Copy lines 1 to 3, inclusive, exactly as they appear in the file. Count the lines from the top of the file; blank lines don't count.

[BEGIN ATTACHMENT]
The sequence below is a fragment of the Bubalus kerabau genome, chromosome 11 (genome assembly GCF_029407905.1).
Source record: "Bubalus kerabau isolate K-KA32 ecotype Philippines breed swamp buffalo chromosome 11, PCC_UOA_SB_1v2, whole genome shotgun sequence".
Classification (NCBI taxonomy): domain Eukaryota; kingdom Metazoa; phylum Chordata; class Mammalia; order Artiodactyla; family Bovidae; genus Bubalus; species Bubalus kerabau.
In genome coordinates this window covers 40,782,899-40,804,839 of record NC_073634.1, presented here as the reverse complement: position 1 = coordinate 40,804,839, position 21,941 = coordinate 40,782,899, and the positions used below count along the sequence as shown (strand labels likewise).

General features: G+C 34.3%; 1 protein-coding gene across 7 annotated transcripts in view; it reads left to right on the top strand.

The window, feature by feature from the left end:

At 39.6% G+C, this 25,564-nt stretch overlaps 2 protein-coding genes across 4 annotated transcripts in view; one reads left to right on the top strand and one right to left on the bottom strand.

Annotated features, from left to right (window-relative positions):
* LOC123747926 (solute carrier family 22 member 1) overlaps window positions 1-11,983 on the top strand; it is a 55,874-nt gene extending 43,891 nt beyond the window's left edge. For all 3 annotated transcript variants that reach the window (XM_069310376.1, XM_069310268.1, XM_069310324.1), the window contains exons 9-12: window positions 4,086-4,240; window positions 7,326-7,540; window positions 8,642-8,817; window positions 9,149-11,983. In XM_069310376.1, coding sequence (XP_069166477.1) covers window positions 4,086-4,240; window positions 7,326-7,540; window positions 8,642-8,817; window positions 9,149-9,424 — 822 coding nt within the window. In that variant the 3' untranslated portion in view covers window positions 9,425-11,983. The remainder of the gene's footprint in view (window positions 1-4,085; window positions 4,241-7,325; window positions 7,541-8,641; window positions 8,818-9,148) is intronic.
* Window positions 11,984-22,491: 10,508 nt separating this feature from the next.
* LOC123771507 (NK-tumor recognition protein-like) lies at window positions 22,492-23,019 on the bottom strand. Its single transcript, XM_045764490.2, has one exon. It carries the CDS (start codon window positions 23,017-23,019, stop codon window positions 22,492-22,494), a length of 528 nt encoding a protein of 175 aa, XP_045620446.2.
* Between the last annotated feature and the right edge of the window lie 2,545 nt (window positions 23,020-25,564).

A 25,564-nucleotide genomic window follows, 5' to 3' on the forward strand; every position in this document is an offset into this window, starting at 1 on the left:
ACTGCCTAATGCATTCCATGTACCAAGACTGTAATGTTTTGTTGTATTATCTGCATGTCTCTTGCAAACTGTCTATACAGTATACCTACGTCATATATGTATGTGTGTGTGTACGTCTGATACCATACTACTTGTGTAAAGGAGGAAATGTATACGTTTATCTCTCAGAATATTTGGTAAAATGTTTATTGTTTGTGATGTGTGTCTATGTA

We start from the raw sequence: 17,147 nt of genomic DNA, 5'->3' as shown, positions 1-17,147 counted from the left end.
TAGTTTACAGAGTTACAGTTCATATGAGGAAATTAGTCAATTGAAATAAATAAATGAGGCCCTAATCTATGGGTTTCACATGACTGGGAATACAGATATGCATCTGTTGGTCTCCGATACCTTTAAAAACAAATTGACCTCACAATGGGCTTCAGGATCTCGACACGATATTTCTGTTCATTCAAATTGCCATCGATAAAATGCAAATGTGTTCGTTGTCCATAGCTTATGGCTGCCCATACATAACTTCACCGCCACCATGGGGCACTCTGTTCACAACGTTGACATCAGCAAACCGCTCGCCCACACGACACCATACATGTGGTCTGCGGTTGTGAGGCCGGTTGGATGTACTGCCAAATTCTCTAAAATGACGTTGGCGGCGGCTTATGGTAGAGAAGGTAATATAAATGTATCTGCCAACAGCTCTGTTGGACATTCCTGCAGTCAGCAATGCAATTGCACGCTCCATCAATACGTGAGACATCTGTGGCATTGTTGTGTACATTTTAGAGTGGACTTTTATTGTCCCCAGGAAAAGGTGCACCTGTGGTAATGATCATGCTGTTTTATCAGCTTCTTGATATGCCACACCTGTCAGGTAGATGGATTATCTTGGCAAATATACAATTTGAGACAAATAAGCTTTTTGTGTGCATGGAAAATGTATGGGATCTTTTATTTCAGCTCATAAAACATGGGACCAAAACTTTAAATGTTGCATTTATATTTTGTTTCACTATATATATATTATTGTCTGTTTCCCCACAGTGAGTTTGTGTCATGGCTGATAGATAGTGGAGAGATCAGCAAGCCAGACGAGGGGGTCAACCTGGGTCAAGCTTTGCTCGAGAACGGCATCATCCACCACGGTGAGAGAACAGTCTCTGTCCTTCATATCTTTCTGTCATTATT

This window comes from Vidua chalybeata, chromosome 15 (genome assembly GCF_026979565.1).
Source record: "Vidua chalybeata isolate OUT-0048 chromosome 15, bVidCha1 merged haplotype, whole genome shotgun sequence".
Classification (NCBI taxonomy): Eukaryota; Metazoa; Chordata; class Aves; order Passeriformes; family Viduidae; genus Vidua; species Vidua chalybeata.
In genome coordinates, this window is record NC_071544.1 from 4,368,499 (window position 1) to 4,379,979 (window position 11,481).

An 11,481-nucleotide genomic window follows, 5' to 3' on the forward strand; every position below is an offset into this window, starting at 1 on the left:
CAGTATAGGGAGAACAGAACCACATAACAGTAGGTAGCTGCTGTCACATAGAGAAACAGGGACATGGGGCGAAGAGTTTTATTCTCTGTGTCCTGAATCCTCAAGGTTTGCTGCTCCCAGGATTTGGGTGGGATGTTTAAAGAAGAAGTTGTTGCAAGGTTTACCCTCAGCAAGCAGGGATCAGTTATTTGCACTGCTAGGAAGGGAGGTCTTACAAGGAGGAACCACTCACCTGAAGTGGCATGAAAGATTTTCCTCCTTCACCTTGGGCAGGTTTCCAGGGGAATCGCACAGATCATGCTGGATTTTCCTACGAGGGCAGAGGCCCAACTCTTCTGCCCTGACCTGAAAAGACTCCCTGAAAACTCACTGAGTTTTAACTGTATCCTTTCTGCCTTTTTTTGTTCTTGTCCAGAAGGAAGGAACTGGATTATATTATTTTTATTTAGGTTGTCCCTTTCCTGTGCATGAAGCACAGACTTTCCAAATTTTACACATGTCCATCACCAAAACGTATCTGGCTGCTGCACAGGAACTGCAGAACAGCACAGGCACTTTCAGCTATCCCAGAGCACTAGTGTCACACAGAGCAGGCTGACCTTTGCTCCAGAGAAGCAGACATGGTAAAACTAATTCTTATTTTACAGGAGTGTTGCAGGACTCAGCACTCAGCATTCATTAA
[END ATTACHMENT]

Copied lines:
The sequence below is a fragment of the Bubalus kerabau genome, chromosome 11 (genome assembly GCF_029407905.1).
Source record: "Bubalus kerabau isolate K-KA32 ecotype Philippines breed swamp buffalo chromosome 11, PCC_UOA_SB_1v2, whole genome shotgun sequence".
Classification (NCBI taxonomy): domain Eukaryota; kingdom Metazoa; phylum Chordata; class Mammalia; order Artiodactyla; family Bovidae; genus Bubalus; species Bubalus kerabau.